By Birgit Harley
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Extra resources for Age in second language acquisition
G. Page 7 Scovel, 1981:37). Seliger, on the basis of studies showing different types of aphasia in different age groups, argues in favour of a "multiple critical periods hypothesis" for L2 acquisition, correlating with interhemispheric and intrahemispheric localization of language functions and a gradual loss of plasticity. Thus: "Because localization does not take place at once, but affects different aspects of language at different periods of life, one would expect a different timetable to evolve in terms of different language abilities.
Cummins proposes that cognitive maturity is an asset primarily in dealing with the relatively context-reduced and cognitively demanding types of skills that are related to school achievement. Based on the argument that such language skills, which correlate highly with IQ scores, are interdependent in L1 and L2, Cummins (1979a, 1981a) predicts that older, more mature learners with a background of schooling in L1 will acquire these skills in the L2 more rapidly than younger learners. However, older learners will not necessarily find it easier than younger school-aged learners to acquire cognitively undemanding aspects of interpersonal communicative skills in context-embedded situations.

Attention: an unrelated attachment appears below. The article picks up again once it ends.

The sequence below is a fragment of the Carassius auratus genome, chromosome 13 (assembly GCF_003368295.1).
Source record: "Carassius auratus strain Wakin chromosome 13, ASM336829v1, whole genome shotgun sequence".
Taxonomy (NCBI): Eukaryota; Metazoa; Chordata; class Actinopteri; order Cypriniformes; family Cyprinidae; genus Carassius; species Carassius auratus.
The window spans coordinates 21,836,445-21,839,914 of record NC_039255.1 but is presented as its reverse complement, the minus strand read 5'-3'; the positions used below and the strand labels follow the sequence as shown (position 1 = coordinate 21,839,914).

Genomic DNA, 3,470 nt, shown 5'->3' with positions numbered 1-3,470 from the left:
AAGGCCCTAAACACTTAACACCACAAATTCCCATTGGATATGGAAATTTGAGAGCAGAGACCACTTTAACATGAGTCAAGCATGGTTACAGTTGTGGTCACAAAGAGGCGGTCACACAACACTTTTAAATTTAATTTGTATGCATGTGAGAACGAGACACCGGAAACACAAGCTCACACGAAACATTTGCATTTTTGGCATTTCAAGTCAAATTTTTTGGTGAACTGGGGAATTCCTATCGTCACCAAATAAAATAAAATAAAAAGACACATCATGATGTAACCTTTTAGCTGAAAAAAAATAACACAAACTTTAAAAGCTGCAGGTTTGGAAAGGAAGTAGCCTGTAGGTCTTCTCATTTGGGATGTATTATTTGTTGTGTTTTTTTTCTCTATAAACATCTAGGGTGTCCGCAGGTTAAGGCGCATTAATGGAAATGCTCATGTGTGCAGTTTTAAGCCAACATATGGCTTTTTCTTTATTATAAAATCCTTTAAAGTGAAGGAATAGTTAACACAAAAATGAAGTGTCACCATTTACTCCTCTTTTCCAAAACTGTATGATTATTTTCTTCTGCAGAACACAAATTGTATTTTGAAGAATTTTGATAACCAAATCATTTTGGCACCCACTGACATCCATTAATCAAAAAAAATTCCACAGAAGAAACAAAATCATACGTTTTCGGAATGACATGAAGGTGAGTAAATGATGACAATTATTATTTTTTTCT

In a table presented in an article in 1966, Lenneberg makes more specifically age-related predictions: At age 11 to 14, "foreign accents emerge," while from "mid-teens to senium" ... "acquisition of second languages becomes increasingly difficult" (Lenneberg, 1966: 248). Variations on Lenneberg's neurologically based critical period hypothesis have been proposed by, for example, Scovel (1969) and Seliger (1978), who both argue that puberty represents the approximate close, for most individuals, of a critical period for the acquisition of a native-like L2 accent.